It's decided: the Mariners will be a winning team. Well, a winning team in the month of May. For now. In fourth place.
Even with all the caveats, this is no small feat for the Mariners, especially considering their track record. Over 38 seasons, the M's have played .500 ball or better during May just 14 times. They last broke .500 during May 2011, the only time they've capped the month with a winning record in the last five years. Overall, their best month was in 2001, when they established a record of 20-7 for the winningest month (and season, as it turned out) in franchise history. Equally unsurprising was their worst record, set in 2008 when they plummeted to the bottom of the standings after going 8-20.
Since Felix Day isn't for a couple of games and Chris Young is penciled in as tonight's starter, let's reflect on some of the brighter moments in M's history during the month of May.
May 26, 1997: Mariners win their fifth game with at least six home runs.
It's one shy of their all-time best, but six homers in a game is nothing to sneer at. Edgar Martinez and Jay Buhner combined for four of the home runs. It was Edgar's 11th multi-homer game and Buhner's 18th. Powered with two additional shots from Russ Davis and Joey Cora, the Mariners coasted to an easy 13-run win over the Minnesota Twins, who came within a scant five runs of tying the game.
May 24, 1998: Randy Johnson pitches one of two complete games with 10+ strikeouts.
This week in M's history, there have been 14 games pitched with at least 10 strikeouts, for a grand total of 189 whiffs. Only two of these games have been started and finished by the same pitcher. The first was a complete game by southpaw Mark Langston in 1987, who sent 14 Blue Jays down swinging in a 5-3 win. The second was Randy Johnson, with 15 strikeouts against the visiting Devil Rays. Through six innings, Johnson didn't allow the Rays more than a single base, setting down 12 batters in a row.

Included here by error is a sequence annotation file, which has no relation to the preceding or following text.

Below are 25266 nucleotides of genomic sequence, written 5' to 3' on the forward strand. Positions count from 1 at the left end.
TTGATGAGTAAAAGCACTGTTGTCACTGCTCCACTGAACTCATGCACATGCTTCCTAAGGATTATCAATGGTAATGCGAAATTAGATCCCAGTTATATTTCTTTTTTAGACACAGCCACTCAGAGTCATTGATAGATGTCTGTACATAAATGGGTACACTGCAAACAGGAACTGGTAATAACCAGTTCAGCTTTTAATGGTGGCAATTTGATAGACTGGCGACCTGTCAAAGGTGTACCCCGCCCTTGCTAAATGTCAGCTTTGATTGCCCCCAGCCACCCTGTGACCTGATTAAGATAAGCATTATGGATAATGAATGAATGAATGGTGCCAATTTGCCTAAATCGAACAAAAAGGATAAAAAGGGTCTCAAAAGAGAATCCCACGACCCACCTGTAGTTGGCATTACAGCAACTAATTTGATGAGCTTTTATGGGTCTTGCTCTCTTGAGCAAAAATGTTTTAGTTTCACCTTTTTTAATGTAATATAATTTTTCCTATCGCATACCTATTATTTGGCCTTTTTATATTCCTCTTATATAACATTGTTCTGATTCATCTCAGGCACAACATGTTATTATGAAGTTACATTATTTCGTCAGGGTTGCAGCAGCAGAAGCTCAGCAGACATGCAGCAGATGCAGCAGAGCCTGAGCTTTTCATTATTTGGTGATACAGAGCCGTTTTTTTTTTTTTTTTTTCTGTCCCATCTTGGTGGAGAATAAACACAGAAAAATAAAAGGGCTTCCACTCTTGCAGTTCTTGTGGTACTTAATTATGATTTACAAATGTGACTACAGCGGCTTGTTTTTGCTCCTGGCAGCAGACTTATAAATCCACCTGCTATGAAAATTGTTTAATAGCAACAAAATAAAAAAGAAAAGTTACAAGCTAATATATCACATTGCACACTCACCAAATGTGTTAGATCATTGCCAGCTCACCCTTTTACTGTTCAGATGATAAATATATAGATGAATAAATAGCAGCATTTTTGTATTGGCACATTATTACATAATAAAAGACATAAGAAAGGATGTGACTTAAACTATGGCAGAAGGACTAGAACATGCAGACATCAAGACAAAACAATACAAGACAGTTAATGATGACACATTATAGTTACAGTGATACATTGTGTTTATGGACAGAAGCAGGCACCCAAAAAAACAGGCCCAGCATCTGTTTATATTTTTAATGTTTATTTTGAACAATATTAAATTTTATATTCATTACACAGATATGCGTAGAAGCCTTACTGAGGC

May 20, 2000*: John Mabry pitched.
Has any team scored more than 11 runs in a single inning? No? If so, that unique distinction belongs to the 2000 Devil Rays -- and, unfortunately, to the 2000 Seattle Mariners. In the eighth inning, Jose Mesa stepped in to relieve Arthur Rhodes with a tie game and the bottom of the order due up. Batting in the seventh hole, catcher Mike Difelice hit a solo home run to take the lead. Mesa bounced back to induce a fly ball from Russ Johnson. Then (while I'm guessing manager Lou Piniella remained in a catatonic state), Mesa gave up two walks, four singles, two doubles, and six more runs before getting pulled.
At this point, the M's turned to outfielder/first baseman John Mabry, who was making his 13th appearance of the year. Mabry got the last two outs, but not before he gave up a walk, two singles, a double, and an additional four runs to top off the night. While the Rays exulted in a 14-4 victory, Mabry was saddled with a 27.00 career ERA. He made just one more appearance on the mound during the following year, making out with a 135.00 ERA after blowing another game for the Florida Marlins, 20-3. Perhaps scarred by the experience, the M's didn't let another position player pitch until 2008.
*This piece of history isn't within the parameters of May 23 - 31, but it was too cool not to include.
May 23, 2001: Mariners begin their longest winning streak in franchise history.
Naturally, 116 wins in a single season is going to beget some unusual streaks and records. The M's used up more runs in May 2001 than any other month of the year, with 124. They began a winning streak of 15 games on May 23 in a 5-4 win against the Twins, clinched on a solo shot from third baseman David Bell. Over the next few weeks, they would go on to record 15 wins and four straight sweeps before taking a loss.
May 31, 2009: Ichiro breaks his personal hitting record with 27 consecutive games.
I'm not sure Ichiro ever needed to compete in baseball -- he always seemed focused on refining his technique and results instead. In May 2009, he notched 47 hits in 24 consecutive games, coming one appearance and one hit shy of matching his previous streak, established in the spring of 2007. This time around, Ichiro did it with a mere six extra base hits and three home runs, striking out eight times over 118 at-bats and batting .398/.432/.542. He topped out at 27 games in early June, a record that has yet to be matched by any Mariner before or since. The closest anyone has come to breaking it this year is James Jones, who fell short with 14 games and 15 hits in May.
This week, unfortunately, the 2014 Mariners have brought little to the table. The team went 3-5 at home, despite the rallying force of 20,000 plaid fedoras during last night's debacle with Detroit. Their driving force, one Robinson Cano, is day-to-day with a minor finger contusion. Dustin Ackley has been forced into the DH spot. Endy Chavez is leading off actual major league lineups.
Despite this, we were treated to rare moments of good baseball. Michael Saunders remembered how to hit home runs. Felix Hernandez dominated the AL West, not once, but twice, fanning 18 batters and allowing nine hits over his last two starts.
If there's any silver lining to be gleaned here, it's simply this: regardless of the outcome of tonight's game, the Mariners will finish the second month of the season at .500. That, in and of itself, is reason to celebrate.